Healthcare providers are known to serve patients and improve their quality of life, however addressing mental health issues of its own employees is often overlooked.

This can have a profound impact on both employees and the organisation’s bottom line. As Omnia Health observes World Mental Health Day on October 10, we speak to Maham Rasheed, Dubai Health Authority (DHA) licensed Clinical Psychologist, Nabta Health, to understand how mental health neglect affects financial and operations costs in healthcare business management in the UAE.

Rasheed explains that there is a shortage of ongoing research when it comes to the impact of mental health in the UAE, however based on findings from COVID case studies, the Dubai Health Authority (DHA), discovered that the prevalence of mental health issues among the working population in Dubai was approximately 21 per cent.

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Nabta Health recently conducted its own research to shed more light on the topic. “Our findings revealed that not prioritising an employee’s mental health can have several negative consequences that hinder productivity and financial growth within healthcare businesses. This creates a domino effect across financial management, operational efficiency, morale, job satisfaction, productivity, patient satisfaction, standard of care, and may drive employees towards clinical malpractice,” says Rasheed.

Figures from PwC Middle East’s recent report titled, “Why GCC Governments Should Invest More in Mental Health,” highlighted that mental illness in the GCC region led to at least 3.7 million productive working days lost annually, which is equivalent to Dh13 billion loss in business.

“To the GCC economy, that translates to Dh48 billion per year. In addition, a recent survey by McKinsey indicated that two-thirds of GCC respondents reported symptoms of poor mental health and well-being or had a mental health condition at least once in their lives. This is a staggering number of mental health-related problems in healthcare businesses,” explains Rasheed.

To understand how healthcare businesses are affected, start with the employee. Chronic stress and anxiety may result in frequent sick leaves and medical consultations, resulting in increased healthcare costs and reduced productivity.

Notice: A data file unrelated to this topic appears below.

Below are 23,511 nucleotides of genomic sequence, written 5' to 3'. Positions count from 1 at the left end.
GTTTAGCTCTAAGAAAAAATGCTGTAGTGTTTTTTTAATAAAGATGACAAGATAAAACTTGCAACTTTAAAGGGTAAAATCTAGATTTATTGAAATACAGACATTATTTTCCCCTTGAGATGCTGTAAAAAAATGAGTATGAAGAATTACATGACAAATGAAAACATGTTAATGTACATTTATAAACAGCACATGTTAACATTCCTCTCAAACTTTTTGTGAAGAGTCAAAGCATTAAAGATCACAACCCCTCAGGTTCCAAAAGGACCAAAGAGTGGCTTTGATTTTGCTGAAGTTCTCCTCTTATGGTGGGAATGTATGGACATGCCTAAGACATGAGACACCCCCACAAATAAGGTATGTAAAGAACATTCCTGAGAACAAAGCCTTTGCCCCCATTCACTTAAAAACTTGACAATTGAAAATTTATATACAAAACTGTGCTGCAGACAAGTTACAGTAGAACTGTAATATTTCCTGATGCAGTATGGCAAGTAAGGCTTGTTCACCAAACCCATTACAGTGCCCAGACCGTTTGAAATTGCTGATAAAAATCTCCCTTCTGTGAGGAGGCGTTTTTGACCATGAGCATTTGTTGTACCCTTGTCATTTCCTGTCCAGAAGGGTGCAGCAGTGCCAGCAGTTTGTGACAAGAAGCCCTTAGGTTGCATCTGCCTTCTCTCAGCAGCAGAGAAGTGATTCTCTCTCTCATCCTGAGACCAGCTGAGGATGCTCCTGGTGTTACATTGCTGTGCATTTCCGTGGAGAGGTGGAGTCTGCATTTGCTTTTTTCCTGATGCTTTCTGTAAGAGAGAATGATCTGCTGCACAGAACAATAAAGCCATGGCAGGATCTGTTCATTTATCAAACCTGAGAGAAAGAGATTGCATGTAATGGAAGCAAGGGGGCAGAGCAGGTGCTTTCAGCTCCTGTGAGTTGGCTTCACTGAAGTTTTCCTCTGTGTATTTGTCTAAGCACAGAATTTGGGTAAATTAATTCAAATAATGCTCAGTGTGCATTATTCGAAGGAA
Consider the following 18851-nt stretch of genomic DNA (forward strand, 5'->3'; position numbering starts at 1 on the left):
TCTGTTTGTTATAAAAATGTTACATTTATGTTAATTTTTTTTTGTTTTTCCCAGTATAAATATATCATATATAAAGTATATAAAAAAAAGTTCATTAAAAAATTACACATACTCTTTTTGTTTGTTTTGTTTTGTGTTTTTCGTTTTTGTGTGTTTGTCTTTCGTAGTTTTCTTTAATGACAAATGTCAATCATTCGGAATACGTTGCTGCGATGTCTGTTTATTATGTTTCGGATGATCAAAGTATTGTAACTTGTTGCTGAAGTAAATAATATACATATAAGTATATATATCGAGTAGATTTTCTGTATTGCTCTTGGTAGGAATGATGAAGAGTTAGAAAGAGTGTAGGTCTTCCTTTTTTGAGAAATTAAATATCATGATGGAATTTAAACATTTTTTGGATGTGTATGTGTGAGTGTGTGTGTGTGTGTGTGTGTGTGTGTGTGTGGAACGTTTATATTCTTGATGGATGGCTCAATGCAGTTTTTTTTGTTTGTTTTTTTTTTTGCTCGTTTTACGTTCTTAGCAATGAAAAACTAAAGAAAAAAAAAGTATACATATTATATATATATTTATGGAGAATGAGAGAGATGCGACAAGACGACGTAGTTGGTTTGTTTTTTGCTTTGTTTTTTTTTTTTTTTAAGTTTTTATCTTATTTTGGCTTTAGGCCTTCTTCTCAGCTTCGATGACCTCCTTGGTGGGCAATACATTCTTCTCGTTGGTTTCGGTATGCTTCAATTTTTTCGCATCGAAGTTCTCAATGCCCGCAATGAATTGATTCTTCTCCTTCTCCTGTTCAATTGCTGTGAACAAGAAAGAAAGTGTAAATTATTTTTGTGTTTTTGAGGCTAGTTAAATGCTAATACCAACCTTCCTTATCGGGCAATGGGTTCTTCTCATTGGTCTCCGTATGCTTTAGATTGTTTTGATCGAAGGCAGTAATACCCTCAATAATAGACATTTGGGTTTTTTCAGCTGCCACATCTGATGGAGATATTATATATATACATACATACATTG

“It also means high turnover, and in some cases, legal costs. The World Health Organisation discovered that in the Middle East, mental health disorders are the leading cause of disability, and they account for 60 per cent of all healthcare costs, which are passed from insurance onto companies,” says the clinical psychologist.

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To overcome this challenge, mental health requires a holistic approach, explains Rasheed. Introducing mental health programmes that offer counselling workshops and resources to help employees manage stress, anxiety and other mental health issues effectively is the first step. Secondly, to overcome stigma associated with mental health, it is important to educate and encourage staff to speak up and seek help without the fear of judgement.

Workplace flexibility is an important component as well. It provides struggling employees the opportunity to prioritise their well-being.

“Lastly, organisations should train managers and staff to recognise the signs of mental health issues. Employee assistance programmes should also be introduced. This should include support services to ensure employees have access to professional assistance when facing mental health difficulties,” she concludes.


Stigma about mental health

Dr. Mohammed Yousef, Specialist Psychiatrist at Aster Clinic, Muteena

Stigma affects health professionals’ desire to seek help or address mental health issues, which can result in an overreliance on self-treatment and low peer support. Initial reluctance to seek help may also result in decreased productivity and affect individual health.

In health facilities, the manifestation of stigma is widely documented ranging from outright denial of care and provision of substandard care. The seven types of stigmas are public, self, perceived, label, structural, health prevention, and associative. To prevent stigma among healthcare workers, leaders should know the facts, educate themselves and others about mental illness, focus on positive aspects, and provide the necessary support.



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